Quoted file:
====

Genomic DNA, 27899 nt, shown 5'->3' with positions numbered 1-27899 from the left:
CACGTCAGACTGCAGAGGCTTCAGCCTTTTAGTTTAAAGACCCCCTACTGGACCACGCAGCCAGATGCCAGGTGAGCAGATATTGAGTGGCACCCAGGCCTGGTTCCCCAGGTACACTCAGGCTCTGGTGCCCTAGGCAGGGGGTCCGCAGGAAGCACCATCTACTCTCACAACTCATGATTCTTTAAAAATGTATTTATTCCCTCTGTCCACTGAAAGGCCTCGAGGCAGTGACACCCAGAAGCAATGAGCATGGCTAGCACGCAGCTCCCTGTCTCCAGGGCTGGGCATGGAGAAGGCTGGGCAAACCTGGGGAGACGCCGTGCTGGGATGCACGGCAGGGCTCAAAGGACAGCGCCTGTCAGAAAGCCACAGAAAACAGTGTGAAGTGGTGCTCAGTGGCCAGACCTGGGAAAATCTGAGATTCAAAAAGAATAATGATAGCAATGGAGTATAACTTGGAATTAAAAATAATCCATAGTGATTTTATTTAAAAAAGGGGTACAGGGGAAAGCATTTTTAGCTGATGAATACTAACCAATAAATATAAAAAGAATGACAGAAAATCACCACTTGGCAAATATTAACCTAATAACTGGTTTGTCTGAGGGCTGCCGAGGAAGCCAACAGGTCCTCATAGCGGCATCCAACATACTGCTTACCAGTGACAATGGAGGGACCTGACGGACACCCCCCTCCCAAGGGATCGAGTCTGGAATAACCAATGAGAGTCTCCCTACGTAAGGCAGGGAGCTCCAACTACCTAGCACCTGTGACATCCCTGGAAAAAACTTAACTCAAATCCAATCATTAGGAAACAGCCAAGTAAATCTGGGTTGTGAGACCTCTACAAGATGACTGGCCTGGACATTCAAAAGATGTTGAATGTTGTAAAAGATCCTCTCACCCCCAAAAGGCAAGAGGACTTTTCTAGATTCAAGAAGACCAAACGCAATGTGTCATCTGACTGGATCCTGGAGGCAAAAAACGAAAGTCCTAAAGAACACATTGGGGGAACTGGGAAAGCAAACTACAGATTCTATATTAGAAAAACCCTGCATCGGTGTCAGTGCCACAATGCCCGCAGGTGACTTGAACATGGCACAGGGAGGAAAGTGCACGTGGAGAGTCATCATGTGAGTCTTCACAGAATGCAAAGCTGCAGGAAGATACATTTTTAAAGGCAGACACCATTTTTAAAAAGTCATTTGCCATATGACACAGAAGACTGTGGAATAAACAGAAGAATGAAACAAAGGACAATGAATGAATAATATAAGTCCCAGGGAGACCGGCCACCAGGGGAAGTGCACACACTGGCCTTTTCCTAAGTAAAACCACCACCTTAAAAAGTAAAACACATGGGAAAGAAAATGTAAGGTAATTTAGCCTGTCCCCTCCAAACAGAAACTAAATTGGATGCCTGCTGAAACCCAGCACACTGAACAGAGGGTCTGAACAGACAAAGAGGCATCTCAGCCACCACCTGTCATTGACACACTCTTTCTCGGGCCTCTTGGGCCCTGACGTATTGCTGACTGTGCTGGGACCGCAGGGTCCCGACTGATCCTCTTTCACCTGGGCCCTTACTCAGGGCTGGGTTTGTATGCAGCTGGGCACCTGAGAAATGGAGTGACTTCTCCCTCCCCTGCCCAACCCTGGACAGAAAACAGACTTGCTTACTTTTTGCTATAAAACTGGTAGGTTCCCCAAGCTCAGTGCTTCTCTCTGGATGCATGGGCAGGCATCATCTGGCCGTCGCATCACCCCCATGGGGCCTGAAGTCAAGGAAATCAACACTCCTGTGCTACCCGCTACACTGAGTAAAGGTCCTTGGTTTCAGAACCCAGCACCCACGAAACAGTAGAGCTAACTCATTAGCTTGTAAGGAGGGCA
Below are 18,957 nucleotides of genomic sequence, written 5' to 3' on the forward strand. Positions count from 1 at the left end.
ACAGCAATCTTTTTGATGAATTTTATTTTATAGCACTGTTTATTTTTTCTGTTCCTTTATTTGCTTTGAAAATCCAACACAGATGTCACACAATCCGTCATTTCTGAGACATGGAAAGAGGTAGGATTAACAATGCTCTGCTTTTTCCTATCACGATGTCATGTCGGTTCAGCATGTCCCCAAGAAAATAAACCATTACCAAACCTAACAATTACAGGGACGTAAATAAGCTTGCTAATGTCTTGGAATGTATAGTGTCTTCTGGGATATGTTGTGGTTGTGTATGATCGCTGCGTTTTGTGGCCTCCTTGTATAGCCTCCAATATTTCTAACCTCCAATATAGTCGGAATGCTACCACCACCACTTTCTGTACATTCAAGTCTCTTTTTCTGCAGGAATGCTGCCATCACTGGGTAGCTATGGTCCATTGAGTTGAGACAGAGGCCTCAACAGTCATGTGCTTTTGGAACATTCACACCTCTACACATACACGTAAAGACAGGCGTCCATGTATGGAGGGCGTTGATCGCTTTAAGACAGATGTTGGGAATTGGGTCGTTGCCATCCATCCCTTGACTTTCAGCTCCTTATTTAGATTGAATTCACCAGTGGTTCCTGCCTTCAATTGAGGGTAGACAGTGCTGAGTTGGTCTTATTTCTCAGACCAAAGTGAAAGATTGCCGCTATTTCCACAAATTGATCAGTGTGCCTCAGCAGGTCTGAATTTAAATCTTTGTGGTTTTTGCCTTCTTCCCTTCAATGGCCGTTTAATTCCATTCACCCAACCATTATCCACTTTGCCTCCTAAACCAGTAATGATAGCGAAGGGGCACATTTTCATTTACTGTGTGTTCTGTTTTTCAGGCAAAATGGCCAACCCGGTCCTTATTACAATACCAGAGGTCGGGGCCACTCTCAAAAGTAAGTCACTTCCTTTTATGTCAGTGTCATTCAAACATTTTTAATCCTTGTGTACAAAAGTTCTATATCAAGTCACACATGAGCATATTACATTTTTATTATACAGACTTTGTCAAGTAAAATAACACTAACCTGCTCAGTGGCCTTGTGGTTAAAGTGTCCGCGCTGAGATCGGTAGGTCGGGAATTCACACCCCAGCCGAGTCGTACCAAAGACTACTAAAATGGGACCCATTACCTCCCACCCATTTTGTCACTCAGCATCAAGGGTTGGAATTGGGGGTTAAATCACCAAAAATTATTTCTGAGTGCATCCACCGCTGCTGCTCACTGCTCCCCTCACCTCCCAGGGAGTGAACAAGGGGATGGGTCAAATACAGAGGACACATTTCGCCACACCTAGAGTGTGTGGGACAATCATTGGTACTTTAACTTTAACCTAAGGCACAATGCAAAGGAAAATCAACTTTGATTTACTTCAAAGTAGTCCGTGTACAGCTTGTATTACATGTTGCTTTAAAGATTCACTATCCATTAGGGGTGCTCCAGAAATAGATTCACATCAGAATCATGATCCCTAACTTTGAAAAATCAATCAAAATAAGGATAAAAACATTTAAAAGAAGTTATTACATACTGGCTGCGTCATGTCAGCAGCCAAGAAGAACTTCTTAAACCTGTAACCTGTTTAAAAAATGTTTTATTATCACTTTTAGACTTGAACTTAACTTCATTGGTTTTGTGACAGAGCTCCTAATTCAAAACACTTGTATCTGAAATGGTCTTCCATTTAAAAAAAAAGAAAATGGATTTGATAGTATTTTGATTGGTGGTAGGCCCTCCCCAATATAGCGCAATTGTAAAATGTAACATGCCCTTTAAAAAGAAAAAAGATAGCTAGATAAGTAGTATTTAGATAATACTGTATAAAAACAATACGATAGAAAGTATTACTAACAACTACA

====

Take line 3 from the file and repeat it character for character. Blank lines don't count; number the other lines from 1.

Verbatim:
Below are 18,957 nucleotides of genomic sequence, written 5' to 3' on the forward strand. Positions count from 1 at the left end.